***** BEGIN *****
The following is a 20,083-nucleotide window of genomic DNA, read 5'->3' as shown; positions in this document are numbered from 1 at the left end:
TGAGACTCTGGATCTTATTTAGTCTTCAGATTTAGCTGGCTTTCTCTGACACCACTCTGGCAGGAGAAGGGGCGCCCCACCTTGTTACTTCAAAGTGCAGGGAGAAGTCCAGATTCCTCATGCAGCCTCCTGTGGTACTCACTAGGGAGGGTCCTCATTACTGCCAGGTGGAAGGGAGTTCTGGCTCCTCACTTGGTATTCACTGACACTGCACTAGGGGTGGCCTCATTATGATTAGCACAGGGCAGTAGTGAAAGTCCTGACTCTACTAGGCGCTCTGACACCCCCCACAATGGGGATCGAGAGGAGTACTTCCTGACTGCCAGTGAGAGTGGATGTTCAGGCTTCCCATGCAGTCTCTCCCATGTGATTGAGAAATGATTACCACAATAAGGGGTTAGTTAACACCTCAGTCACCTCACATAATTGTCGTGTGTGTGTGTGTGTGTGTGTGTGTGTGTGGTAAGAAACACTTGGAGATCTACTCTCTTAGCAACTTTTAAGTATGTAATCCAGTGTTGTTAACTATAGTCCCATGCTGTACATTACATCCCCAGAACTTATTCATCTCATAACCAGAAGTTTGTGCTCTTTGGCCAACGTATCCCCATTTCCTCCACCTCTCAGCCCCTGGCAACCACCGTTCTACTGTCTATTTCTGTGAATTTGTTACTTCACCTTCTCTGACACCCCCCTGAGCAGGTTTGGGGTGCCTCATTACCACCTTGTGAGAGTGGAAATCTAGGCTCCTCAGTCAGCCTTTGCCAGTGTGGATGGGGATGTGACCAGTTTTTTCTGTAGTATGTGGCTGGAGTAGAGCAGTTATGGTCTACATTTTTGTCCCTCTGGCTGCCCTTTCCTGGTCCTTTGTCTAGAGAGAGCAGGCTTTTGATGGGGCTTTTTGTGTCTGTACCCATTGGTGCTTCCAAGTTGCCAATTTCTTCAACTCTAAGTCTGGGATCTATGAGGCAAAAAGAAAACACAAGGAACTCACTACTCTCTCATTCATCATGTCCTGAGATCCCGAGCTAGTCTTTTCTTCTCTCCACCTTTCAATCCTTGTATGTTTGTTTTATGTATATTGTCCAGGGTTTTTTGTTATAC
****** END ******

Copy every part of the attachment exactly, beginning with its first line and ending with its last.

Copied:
The following is a 20,083-nucleotide window of genomic DNA, read 5'->3' as shown; positions in this document are numbered from 1 at the left end:
TGAGACTCTGGATCTTATTTAGTCTTCAGATTTAGCTGGCTTTCTCTGACACCACTCTGGCAGGAGAAGGGGCGCCCCACCTTGTTACTTCAAAGTGCAGGGAGAAGTCCAGATTCCTCATGCAGCCTCCTGTGGTACTCACTAGGGAGGGTCCTCATTACTGCCAGGTGGAAGGGAGTTCTGGCTCCTCACTTGGTATTCACTGACACTGCACTAGGGGTGGCCTCATTATGATTAGCACAGGGCAGTAGTGAAAGTCCTGACTCTACTAGGCGCTCTGACACCCCCCACAATGGGGATCGAGAGGAGTACTTCCTGACTGCCAGTGAGAGTGGATGTTCAGGCTTCCCATGCAGTCTCTCCCATGTGATTGAGAAATGATTACCACAATAAGGGGTTAGTTAACACCTCAGTCACCTCACATAATTGTCGTGTGTGTGTGTGTGTGTGTGTGTGTGTGTGGTAAGAAACACTTGGAGATCTACTCTCTTAGCAACTTTTAAGTATGTAATCCAGTGTTGTTAACTATAGTCCCATGCTGTACATTACATCCCCAGAACTTATTCATCTCATAACCAGAAGTTTGTGCTCTTTGGCCAACGTATCCCCATTTCCTCCACCTCTCAGCCCCTGGCAACCACCGTTCTACTGTCTATTTCTGTGAATTTGTTACTTCACCTTCTCTGACACCCCCCTGAGCAGGTTTGGGGTGCCTCATTACCACCTTGTGAGAGTGGAAATCTAGGCTCCTCAGTCAGCCTTTGCCAGTGTGGATGGGGATGTGACCAGTTTTTTCTGTAGTATGTGGCTGGAGTAGAGCAGTTATGGTCTACATTTTTGTCCCTCTGGCTGCCCTTTCCTGGTCCTTTGTCTAGAGAGAGCAGGCTTTTGATGGGGCTTTTTGTGTCTGTACCCATTGGTGCTTCCAAGTTGCCAATTTCTTCAACTCTAAGTCTGGGATCTATGAGGCAAAAAGAAAACACAAGGAACTCACTACTCTCTCATTCATCATGTCCTGAGATCCCGAGCTAGTCTTTTCTTCTCTCCACCTTTCAATCCTTGTATGTTTGTTTTATGTATATTGTCCAGGGTTTTTTGTTATAC